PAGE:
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One rather large hole in Gel-san’s little love-in is that he’s acting on the opinion of the majority of the masses, and in doing so, devaluing the rights of the minority. Pure individuals like gramps or Hajime have a problem with this, but they’re largely lost in the rising tide of overwhelming public acceptance of this New Order.

The majority even votes to prohibit Crowds; another nail in the coffin of Rui’s dream to update the world. We see a lot of good ideas and policies get implemented this week, but with plenty of foreboding signs that another shoe is about to drop soon.

At the end of the day, Gel-san is an alien from another world, and Tsubasa is almost painfully idealistic. So it’s understandable both would be missing an important piece of the equation. I suspect that piece will rear its head soon.

Oh, and omedetou, Sugane. That’s quite an impressive harem you’re amassing!

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Ai Tenchi Muyo! – 33

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Hachiko and Hana take on Gouriki, demonstrating that x-acto knives and wooden swords are curiously effective against killbots while allowing Momo and Touri to get to the caves.

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Down there, the Science Club and Tenchi’s crew join forces to try to find the treasure, whatever it is. Yuki points out that while she just wants money, the treasure is more important to Beni. Also, as things would work out, Momo happens to land her tush on Tenchi’s face and bounce into Beni’s arms.

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Above ground, Ryouko and Ayeka take up arms against Hachiko and Hana in Tenchi’s name, and Hana even pisses off Ayeka by calling her ‘Auntie’. Down below, having seen the photo of Tenchi and Sasami, Touri throws the smartphone at Tenchi, but misses. It ends up in the hands of Momo and Beni, who start to glow, then Washuu elatedly reports that “It’s happening!”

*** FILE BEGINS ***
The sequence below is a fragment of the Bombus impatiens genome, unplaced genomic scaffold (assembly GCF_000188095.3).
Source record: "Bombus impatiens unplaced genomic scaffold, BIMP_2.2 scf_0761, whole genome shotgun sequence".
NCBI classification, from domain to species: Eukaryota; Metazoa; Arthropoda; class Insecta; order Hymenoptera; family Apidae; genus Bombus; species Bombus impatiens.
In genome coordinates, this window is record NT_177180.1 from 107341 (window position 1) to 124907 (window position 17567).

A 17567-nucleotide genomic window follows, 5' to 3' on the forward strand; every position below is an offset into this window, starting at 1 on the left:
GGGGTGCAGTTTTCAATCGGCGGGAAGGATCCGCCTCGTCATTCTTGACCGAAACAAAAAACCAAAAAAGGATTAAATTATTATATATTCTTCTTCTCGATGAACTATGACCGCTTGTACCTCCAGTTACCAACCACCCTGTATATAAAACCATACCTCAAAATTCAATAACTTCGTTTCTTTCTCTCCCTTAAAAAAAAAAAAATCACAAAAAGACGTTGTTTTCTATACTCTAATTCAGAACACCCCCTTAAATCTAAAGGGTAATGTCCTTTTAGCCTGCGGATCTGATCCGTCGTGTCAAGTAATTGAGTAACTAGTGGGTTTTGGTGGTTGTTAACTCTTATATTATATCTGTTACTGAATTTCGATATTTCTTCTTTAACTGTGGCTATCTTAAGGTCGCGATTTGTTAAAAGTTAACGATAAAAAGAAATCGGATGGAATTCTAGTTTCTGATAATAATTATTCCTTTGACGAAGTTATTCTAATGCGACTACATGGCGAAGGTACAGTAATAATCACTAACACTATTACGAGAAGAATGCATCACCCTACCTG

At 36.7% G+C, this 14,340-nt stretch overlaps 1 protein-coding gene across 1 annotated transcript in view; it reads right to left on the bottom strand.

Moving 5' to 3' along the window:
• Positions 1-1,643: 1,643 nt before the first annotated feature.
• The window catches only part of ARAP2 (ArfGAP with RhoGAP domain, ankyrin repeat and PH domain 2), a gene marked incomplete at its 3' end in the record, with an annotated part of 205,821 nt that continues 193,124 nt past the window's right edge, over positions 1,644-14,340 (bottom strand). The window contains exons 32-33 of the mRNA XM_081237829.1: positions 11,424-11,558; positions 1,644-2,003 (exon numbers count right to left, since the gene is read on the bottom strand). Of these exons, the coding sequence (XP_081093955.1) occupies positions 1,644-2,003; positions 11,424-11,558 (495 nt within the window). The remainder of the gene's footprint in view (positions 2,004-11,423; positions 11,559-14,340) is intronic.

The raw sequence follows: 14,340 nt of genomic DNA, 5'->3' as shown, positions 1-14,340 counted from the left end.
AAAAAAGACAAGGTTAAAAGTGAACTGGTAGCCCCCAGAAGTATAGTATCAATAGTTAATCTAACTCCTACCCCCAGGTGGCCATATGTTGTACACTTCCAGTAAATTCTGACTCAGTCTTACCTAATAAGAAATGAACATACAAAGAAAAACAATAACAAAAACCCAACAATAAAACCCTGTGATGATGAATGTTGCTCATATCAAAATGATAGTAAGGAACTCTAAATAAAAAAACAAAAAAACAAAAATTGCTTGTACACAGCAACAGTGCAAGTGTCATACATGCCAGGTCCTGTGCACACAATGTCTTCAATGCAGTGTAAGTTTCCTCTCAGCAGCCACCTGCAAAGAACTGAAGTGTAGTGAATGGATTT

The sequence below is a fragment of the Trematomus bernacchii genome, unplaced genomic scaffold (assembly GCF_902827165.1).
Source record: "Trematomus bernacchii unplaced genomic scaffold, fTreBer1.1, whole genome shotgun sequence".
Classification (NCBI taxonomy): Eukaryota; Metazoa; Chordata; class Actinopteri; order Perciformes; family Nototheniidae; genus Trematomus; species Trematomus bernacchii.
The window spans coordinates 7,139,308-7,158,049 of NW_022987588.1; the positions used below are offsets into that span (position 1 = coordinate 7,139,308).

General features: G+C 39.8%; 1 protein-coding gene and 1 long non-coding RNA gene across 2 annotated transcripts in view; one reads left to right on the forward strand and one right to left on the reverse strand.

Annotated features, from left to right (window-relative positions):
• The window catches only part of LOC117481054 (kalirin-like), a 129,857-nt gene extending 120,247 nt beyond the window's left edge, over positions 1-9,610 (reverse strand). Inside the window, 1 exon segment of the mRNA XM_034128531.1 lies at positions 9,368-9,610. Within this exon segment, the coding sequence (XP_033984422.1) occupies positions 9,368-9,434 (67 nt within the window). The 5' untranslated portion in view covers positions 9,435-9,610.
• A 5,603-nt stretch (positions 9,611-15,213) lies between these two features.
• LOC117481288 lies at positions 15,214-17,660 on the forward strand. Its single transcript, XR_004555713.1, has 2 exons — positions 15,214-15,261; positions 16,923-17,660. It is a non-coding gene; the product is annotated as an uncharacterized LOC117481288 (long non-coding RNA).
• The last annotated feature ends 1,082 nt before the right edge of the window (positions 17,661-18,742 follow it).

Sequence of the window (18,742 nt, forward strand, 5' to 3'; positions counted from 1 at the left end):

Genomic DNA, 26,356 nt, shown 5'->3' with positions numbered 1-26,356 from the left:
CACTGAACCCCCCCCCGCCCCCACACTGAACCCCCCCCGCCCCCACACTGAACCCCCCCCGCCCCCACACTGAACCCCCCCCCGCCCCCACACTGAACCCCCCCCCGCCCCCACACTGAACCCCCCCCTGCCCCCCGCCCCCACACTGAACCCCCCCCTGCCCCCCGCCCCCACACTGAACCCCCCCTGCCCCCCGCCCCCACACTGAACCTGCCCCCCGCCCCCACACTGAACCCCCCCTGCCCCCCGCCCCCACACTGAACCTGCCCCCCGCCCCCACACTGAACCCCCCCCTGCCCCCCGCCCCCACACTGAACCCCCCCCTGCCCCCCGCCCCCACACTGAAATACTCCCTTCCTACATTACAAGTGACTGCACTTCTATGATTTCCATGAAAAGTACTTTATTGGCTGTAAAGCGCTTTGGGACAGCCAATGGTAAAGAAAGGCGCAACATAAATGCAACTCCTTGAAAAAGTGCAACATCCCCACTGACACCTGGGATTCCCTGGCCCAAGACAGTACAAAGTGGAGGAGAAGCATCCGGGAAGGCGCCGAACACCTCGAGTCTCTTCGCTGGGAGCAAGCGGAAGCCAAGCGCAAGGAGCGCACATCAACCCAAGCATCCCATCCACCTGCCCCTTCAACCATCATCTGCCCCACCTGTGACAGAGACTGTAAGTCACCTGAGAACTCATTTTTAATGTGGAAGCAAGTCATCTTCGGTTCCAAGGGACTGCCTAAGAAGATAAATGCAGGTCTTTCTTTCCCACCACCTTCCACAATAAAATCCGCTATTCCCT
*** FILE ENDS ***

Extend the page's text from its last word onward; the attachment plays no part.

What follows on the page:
What’s happening? Not sure. Temporal re-alignment? The reveal of the treasure? We must watch on to find out.

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Ai Tenchi Muyo! – 32

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Another piece of the puzzle falls into place, as Mihoshi explains her reason for being in the mines: she came to investigate a possible time crime, and decided to give Yuki a hand trying to find a treasure, even though she doubts there’s anything there.

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Yuki begs to differ, and flanked by Beni, Rui, and Gouriki, offers to show Tenchi and the others proof. Meanwhile, Touri, Hachiko and Hana are convinced Tenchi was taken away for nefarious purposes and formulate a rescue plan as an incredulous Momo looks on.

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Yuki produces a smartphone that was found deep in the caverns and has determined it is from 1,300 years ago, making it an OOPArt (not ‘oppai’, Ryouko. That was too easy). This, of course, is the phone Tenchi dropped into a chasm when he was in the past.

When Yuki switches it on, everyone is less shocked that Tenchi is on the 1,300 -year-old wallpaper than they are skeeved out by the fact he’s posing shirtless with a loli swimsuit-wearing Sasami.

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Up above the caverns, Touri, Hachiko and Hana begin their mission, starting with getting past an improved Gouriki. How far will they go before they realize they’ve got the wrong idea?